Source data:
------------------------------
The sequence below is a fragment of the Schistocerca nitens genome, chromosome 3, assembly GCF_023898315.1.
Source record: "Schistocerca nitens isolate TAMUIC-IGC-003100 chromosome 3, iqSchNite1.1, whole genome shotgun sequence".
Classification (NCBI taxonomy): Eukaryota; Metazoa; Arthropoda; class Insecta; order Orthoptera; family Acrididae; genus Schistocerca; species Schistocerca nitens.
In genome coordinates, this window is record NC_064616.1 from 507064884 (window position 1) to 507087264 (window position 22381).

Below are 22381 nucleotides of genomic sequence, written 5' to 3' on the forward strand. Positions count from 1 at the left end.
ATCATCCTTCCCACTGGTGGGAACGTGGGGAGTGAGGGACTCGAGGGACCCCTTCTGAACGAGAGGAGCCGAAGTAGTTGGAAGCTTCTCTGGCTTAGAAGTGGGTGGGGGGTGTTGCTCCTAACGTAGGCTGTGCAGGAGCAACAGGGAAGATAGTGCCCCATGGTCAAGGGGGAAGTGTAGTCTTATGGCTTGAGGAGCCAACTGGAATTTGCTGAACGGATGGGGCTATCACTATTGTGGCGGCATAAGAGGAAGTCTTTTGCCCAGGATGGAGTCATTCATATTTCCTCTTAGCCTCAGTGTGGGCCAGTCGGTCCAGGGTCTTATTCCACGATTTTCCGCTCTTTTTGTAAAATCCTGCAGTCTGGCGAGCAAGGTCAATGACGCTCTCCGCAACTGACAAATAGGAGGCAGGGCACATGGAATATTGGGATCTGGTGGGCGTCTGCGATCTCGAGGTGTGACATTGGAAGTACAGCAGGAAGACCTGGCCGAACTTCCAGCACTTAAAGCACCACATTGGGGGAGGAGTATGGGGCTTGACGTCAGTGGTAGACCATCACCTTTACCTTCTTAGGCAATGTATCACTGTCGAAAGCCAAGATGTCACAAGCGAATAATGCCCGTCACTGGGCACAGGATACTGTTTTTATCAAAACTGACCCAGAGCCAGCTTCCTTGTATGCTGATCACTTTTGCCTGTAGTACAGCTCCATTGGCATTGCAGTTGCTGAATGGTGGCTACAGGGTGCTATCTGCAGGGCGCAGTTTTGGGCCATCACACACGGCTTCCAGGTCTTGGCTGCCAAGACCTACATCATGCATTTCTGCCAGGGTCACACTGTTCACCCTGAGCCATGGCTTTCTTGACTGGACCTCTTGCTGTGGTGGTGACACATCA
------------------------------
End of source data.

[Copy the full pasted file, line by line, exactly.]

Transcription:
The sequence below is a fragment of the Schistocerca nitens genome, chromosome 3, assembly GCF_023898315.1.
Source record: "Schistocerca nitens isolate TAMUIC-IGC-003100 chromosome 3, iqSchNite1.1, whole genome shotgun sequence".
Classification (NCBI taxonomy): Eukaryota; Metazoa; Arthropoda; class Insecta; order Orthoptera; family Acrididae; genus Schistocerca; species Schistocerca nitens.
In genome coordinates, this window is record NC_064616.1 from 507064884 (window position 1) to 507087264 (window position 22381).

Below are 22381 nucleotides of genomic sequence, written 5' to 3' on the forward strand. Positions count from 1 at the left end.
ATCATCCTTCCCACTGGTGGGAACGTGGGGAGTGAGGGACTCGAGGGACCCCTTCTGAACGAGAGGAGCCGAAGTAGTTGGAAGCTTCTCTGGCTTAGAAGTGGGTGGGGGGTGTTGCTCCTAACGTAGGCTGTGCAGGAGCAACAGGGAAGATAGTGCCCCATGGTCAAGGGGGAAGTGTAGTCTTATGGCTTGAGGAGCCAACTGGAATTTGCTGAACGGATGGGGCTATCACTATTGTGGCGGCATAAGAGGAAGTCTTTTGCCCAGGATGGAGTCATTCATATTTCCTCTTAGCCTCAGTGTGGGCCAGTCGGTCCAGGGTCTTATTCCACGATTTTCCGCTCTTTTTGTAAAATCCTGCAGTCTGGCGAGCAAGGTCAATGACGCTCTCCGCAACTGACAAATAGGAGGCAGGGCACATGGAATATTGGGATCTGGTGGGCGTCTGCGATCTCGAGGTGTGACATTGGAAGTACAGCAGGAAGACCTGGCCGAACTTCCAGCACTTAAAGCACCACATTGGGGGAGGAGTATGGGGCTTGACGTCAGTGGTAGACCATCACCTTTACCTTCTTAGGCAATGTATCACTGTCGAAAGCCAAGATGTCACAAGCGAATAATGCCCGTCACTGGGCACAGGATACTGTTTTTATCAAAACTGACCCAGAGCCAGCTTCCTTGTATGCTGATCACTTTTGCCTGTAGTACAGCTCCATTGGCATTGCAGTTGCTGAATGGTGGCTACAGGGTGCTATCTGCAGGGCGCAGTTTTGGGCCATCACACACGGCTTCCAGGTCTTGGCTGCCAAGACCTACATCATGCATTTCTGCCAGGGTCACACTGTTCACCCTGAGCCATGGCTTTCTTGACTGGACCTCTTGCTGTGGTGGTGACACATCA